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- Unreported Judgment
SUPREME COURT OF QUEENSLAND
4 November 2013
22, 23, 24 and 25 July 2013
Philip McMurdo J
The claim is dismissed.
TORTS – NEGLIGENCE – ESSENTIALS OF ACTION FOR NEGLIGENCE – DUTY OF CARE – IN GENERAL – where plaintiff was employed by the first defendant as a security guard – where the second defendant occupied the building in which the plaintiff worked – where the third defendant was a consultant retained by the second defendant in the management of the building, including provision of security supervision – where the plaintiff developed post-traumatic stress disorder and a major depression as a result of an incident at work – whether any of the defendants owed the plaintiff a duty of care
TORTS – NEGLIGENCE – ESSENTIALS OF ACTION FOR NEGLIGENCE – GENERALLY – where the plaintiff was employed as a security guard – where the plaintiff was confronted by two men outside the building he was employed to guard – where one of the men verbally and physically assaulted him – where the plaintiff was working with one other security guard on the night of the incident – where the other security guard was escorting an employee to the train station at the time of the incident – whether any of the defendants breached the duty of care it owed to the plaintiff
Tame v New South Wales (2002) 211 CLR 317;  HCA 35, applied
Vairy v Wyong Shire Council (2005) 223 CLR 422;  HCA 62, applied
Wolters v University of the Sunshine Coast  QSC 298, considered
Wyong Shire Council v Shirt (1980) 146 CLR 40;  HCA 12, cited
R Lilley QC with J Sorbello for the plaintiff
D B Fraser QC with R W O’Regan for the defendants
Murphy Schmidt for the plaintiff
Bruce Thomas Lawyers for the defendants
 On 2 July 2007, the plaintiff was working as a security officer at the offices of the second defendant in Buranda, Brisbane. He became involved in an altercation with two men in the street outside the building. He suffered no significant physical injury. But as a result of this incident, he continues to suffer from post-traumatic stress disorder and major depression.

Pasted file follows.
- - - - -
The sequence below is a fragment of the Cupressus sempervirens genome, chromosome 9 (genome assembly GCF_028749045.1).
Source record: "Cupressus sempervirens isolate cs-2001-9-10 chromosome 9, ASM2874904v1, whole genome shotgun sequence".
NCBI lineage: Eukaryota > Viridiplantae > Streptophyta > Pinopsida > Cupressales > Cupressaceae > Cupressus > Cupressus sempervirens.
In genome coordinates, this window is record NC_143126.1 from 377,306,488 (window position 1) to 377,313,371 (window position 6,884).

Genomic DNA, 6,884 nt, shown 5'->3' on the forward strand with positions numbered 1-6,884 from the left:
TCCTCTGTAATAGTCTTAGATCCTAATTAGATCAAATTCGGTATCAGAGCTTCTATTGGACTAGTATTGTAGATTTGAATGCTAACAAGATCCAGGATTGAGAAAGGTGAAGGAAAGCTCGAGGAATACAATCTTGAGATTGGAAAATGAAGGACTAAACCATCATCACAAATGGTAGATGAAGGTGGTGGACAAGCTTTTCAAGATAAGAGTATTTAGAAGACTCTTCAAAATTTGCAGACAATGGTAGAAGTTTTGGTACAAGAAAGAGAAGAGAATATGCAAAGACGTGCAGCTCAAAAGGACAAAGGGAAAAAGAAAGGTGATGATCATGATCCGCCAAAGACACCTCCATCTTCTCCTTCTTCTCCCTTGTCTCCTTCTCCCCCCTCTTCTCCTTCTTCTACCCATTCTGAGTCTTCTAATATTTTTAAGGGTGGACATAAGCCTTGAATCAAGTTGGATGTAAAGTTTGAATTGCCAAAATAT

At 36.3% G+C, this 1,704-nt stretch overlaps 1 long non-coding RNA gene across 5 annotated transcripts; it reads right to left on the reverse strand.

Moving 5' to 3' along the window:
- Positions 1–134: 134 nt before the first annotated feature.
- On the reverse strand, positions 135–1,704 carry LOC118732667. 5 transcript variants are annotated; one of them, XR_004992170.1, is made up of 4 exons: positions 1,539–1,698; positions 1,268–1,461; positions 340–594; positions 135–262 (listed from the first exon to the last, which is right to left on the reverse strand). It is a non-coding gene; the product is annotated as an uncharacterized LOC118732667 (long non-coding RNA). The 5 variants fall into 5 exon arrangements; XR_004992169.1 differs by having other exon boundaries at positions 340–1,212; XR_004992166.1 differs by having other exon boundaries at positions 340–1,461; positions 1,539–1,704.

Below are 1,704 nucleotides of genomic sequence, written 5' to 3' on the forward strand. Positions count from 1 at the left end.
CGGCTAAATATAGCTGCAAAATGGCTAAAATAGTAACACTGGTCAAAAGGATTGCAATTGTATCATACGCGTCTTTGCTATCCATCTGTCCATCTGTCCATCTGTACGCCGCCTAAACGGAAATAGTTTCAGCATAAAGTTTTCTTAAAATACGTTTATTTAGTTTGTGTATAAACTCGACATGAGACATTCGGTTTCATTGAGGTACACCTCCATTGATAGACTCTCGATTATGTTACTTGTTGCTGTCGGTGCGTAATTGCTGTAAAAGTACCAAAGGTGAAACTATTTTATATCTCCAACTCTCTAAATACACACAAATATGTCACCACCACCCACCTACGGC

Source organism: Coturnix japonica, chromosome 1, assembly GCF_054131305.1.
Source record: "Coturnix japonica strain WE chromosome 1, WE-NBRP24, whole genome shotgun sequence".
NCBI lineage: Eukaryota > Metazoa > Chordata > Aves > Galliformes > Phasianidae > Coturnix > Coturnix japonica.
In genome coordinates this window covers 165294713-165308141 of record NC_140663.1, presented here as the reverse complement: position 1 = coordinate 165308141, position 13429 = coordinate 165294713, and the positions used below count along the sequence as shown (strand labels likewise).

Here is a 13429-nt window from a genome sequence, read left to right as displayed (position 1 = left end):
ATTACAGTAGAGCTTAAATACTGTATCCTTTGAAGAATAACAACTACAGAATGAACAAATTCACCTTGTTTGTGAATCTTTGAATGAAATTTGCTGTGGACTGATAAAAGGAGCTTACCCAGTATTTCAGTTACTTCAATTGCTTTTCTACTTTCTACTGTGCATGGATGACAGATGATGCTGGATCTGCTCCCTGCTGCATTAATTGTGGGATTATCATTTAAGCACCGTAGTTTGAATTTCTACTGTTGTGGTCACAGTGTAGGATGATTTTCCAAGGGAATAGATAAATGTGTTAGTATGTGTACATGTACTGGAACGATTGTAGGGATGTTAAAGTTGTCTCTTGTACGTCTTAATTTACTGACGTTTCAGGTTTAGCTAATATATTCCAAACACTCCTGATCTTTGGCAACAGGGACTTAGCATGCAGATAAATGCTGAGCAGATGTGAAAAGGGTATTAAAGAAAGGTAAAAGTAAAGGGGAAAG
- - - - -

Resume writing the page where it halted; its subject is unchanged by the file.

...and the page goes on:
For these injuries he seeks damages for what he says was the negligence of each defendant. The first defendant was his employer, a company providing security services under the name “Chubb”. The second defendant, as I have mentioned, occupied the building in which he worked. The third defendant was a consultant retained by the second defendant to provide services in the management of this building, including a service described as “security supervision”.
 There is no substantial dispute about the facts of this incident. As to the psychiatric injuries suffered by the plaintiff, the defendants put the plaintiff to proof of his case without adducing evidence to contradict it. The substantial issues involve the existence and content of the alleged duties of care and whether each defendant breached any duty which it owed.
 The building where the plaintiff worked is on Logan Road and almost adjacent to where the road is crossed by a railway line. The building is of two stories of offices which are used in the second defendant’s business. Some of the staff there are rostered to work on most nights until 9.00 pm.
 On the night in question, the plaintiff was one of two security officers who were employed by Chubb at the building. At least for most of the time, they worked from inside the building and were stationed near its front door, which in the hours leading up to 9.00 pm was kept locked. But part of the service which was provided by Chubb was to have a security officer escort any employee, who requested this, from the building to the nearby Buranda railway station when leaving work at 9.00 pm. In the second defendant’s office, there was a system whereby that service of a security officer could be pre-booked.
 The other security officer at the building on that night was Mr Midgley. He was asked to escort a young woman who was employed by the second defendant from the building to the Buranda station, which was a few hundred metres away, on the opposite side of Logan Road. The two left the building at about 9.00 pm. As they neared the station, they were confronted by two men who asked them for money and threatened to “bash” them. They managed to avoid a fight with the men and made their way to the station. The two men who had threatened them were then seen by Mr Midgley to cross Logan Road and walk towards the building. At this point, Mr Midgley called the plaintiff on a radio which Chubb had provided. He warned the plaintiff that these two men were walking towards the building and to watch out for them. At this stage the plaintiff was inside the building.